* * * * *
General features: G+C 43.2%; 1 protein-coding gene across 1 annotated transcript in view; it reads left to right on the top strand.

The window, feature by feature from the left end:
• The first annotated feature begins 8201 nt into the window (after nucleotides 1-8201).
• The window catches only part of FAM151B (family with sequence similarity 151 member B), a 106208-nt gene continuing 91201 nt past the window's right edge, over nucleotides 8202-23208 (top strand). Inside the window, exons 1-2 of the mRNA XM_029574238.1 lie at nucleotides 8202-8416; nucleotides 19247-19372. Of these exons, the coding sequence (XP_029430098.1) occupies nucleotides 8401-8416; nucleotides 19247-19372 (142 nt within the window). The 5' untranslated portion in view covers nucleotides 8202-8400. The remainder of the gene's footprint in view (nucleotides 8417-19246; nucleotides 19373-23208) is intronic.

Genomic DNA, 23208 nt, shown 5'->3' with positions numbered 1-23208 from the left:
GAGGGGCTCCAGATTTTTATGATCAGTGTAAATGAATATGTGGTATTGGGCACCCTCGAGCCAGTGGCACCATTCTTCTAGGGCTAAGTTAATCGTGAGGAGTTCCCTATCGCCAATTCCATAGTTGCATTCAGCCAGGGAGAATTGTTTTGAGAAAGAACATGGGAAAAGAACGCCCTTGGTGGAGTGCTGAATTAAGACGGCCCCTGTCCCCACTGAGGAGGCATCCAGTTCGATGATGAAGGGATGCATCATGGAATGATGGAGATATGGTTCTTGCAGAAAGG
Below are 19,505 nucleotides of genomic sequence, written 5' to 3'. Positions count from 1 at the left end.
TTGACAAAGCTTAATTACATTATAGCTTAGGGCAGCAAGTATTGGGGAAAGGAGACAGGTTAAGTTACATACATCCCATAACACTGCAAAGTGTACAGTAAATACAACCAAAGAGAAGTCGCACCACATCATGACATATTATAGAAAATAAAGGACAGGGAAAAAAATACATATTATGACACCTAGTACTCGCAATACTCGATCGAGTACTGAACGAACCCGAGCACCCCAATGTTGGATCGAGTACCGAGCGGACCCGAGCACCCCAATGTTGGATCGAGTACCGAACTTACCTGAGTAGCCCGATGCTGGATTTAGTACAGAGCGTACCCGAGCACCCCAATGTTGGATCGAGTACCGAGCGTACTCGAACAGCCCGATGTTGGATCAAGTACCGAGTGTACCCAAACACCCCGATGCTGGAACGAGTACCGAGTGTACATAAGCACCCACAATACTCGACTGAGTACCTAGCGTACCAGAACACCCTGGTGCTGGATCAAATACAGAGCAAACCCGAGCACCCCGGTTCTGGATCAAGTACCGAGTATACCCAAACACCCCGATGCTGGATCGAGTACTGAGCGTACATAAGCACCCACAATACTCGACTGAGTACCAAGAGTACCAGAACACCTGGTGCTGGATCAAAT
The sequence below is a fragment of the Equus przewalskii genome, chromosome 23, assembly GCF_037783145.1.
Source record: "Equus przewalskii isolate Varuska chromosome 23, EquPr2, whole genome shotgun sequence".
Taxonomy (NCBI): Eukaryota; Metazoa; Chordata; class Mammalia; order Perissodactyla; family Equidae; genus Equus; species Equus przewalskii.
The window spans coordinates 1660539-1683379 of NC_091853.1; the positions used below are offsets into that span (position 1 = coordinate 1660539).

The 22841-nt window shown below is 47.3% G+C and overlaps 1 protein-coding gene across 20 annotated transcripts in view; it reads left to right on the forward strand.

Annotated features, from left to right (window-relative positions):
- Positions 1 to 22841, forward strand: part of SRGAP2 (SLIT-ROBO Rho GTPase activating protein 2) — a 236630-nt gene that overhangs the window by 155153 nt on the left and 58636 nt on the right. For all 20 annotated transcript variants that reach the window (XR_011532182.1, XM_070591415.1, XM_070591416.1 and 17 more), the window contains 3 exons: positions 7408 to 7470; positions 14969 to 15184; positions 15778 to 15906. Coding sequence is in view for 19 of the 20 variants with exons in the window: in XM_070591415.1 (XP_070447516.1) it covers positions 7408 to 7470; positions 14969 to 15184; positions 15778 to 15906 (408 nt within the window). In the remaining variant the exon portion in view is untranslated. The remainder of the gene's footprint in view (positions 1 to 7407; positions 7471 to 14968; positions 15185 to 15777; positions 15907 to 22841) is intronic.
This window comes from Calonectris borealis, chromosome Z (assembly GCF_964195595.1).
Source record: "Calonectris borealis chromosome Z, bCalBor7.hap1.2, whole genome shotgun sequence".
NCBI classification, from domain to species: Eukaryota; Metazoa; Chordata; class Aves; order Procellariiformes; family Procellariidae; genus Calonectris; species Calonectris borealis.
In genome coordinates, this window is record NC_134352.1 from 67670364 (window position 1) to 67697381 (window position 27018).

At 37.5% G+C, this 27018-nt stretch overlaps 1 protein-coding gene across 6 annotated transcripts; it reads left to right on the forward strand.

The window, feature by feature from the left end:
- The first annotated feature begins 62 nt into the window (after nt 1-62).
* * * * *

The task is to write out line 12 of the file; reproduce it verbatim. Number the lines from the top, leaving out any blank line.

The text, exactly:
The window spans coordinates 1660539-1683379 of NC_091853.1; the positions used below are offsets into that span (position 1 = coordinate 1660539).